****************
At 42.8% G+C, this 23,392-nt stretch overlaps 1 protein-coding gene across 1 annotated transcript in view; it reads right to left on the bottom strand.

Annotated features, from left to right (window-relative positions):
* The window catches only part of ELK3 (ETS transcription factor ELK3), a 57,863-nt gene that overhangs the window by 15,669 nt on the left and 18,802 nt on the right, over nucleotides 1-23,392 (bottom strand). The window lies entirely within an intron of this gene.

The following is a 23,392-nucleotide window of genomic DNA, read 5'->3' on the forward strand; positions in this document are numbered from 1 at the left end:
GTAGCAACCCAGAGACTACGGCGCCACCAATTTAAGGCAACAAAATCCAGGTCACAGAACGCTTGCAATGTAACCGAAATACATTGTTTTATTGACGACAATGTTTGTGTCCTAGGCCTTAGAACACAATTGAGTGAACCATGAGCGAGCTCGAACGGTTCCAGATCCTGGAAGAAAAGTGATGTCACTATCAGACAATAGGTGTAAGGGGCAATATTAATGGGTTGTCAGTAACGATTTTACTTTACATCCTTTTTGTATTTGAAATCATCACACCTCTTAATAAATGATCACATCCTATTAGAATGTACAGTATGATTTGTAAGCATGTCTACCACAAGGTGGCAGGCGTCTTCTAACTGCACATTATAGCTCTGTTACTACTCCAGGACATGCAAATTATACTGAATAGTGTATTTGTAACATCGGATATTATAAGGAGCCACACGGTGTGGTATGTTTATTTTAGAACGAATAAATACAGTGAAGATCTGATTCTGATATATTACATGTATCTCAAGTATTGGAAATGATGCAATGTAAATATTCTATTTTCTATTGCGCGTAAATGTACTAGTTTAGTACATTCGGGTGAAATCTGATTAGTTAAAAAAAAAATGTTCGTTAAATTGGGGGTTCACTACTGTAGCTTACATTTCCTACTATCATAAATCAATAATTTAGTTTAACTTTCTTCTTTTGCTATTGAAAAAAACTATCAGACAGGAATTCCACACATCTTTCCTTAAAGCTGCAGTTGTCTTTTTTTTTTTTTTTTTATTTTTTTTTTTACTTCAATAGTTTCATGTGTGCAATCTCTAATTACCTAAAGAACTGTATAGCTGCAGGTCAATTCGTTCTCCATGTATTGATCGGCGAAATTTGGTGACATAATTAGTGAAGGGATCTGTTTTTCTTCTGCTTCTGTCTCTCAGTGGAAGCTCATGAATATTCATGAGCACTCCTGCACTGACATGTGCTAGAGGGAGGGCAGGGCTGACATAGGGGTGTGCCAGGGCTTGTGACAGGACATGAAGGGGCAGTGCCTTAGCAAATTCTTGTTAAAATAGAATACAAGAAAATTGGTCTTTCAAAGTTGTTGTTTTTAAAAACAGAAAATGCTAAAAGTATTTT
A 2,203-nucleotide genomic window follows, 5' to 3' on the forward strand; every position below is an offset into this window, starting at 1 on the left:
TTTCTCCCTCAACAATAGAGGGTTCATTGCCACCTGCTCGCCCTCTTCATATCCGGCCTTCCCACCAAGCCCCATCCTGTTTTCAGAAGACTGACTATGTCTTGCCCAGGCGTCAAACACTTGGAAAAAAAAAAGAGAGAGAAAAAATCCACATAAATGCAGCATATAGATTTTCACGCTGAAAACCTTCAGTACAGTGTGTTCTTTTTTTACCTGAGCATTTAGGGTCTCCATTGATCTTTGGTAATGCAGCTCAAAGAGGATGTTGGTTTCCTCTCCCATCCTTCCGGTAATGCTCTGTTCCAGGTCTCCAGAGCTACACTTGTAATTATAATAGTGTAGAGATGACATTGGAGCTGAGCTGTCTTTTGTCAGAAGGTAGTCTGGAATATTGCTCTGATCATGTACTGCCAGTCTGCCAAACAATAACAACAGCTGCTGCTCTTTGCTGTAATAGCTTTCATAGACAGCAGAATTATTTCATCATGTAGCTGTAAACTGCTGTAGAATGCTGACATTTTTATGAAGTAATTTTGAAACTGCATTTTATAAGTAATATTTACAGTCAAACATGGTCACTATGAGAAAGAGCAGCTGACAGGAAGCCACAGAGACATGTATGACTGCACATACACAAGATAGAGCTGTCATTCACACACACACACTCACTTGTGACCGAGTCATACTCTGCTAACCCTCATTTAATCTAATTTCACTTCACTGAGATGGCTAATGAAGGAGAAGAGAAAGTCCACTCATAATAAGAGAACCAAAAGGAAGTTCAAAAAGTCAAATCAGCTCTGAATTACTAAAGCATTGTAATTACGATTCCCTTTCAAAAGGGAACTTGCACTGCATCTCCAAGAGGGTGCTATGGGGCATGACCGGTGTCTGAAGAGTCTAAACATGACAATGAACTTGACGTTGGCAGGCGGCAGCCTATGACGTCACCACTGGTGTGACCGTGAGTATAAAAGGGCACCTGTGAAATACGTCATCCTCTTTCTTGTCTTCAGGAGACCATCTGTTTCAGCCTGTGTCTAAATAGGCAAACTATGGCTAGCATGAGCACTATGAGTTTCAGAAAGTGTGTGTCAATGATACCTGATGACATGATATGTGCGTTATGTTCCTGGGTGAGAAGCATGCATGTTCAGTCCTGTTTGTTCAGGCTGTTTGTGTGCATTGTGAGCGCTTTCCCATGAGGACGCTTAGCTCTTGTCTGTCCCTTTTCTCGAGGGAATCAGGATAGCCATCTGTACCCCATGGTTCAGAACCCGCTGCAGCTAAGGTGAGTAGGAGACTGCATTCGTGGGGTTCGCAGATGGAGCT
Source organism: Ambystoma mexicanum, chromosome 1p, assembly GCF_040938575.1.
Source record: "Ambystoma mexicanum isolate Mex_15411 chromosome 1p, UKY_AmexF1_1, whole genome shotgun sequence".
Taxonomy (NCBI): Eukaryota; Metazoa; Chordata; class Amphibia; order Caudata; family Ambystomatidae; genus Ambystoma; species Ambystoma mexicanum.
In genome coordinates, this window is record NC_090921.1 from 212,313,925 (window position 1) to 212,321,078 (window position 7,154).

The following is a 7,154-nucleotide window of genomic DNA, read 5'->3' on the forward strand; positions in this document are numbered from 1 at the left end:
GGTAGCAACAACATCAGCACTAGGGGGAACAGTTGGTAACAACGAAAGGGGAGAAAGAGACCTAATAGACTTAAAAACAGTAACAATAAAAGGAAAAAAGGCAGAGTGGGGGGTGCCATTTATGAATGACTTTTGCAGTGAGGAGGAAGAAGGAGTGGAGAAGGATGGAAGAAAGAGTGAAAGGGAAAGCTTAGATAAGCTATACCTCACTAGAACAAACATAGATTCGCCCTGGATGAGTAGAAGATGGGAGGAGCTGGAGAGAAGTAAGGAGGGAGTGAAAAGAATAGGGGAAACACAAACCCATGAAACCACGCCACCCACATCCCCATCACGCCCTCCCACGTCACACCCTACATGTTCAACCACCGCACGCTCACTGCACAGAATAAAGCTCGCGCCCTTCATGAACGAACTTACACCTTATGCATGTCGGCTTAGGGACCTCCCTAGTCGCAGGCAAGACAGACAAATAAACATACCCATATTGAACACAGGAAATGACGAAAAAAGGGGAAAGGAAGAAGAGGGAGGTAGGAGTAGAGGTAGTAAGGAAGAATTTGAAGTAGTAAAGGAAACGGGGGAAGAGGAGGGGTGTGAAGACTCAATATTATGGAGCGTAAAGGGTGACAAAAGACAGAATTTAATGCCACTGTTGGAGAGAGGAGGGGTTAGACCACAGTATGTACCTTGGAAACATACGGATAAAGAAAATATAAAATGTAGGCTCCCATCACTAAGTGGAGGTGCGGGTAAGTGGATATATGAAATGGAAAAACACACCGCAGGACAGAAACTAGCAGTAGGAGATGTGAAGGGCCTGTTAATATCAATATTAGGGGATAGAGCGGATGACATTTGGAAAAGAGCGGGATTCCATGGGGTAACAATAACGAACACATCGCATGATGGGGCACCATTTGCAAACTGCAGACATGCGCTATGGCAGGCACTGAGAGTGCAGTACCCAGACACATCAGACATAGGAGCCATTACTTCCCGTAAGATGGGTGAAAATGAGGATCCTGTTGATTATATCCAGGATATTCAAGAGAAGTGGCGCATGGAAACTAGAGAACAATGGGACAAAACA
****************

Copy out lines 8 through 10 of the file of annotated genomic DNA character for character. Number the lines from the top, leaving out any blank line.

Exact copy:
Source organism: Ambystoma mexicanum, chromosome 1p, assembly GCF_040938575.1.
Source record: "Ambystoma mexicanum isolate Mex_15411 chromosome 1p, UKY_AmexF1_1, whole genome shotgun sequence".
Taxonomy (NCBI): Eukaryota; Metazoa; Chordata; class Amphibia; order Caudata; family Ambystomatidae; genus Ambystoma; species Ambystoma mexicanum.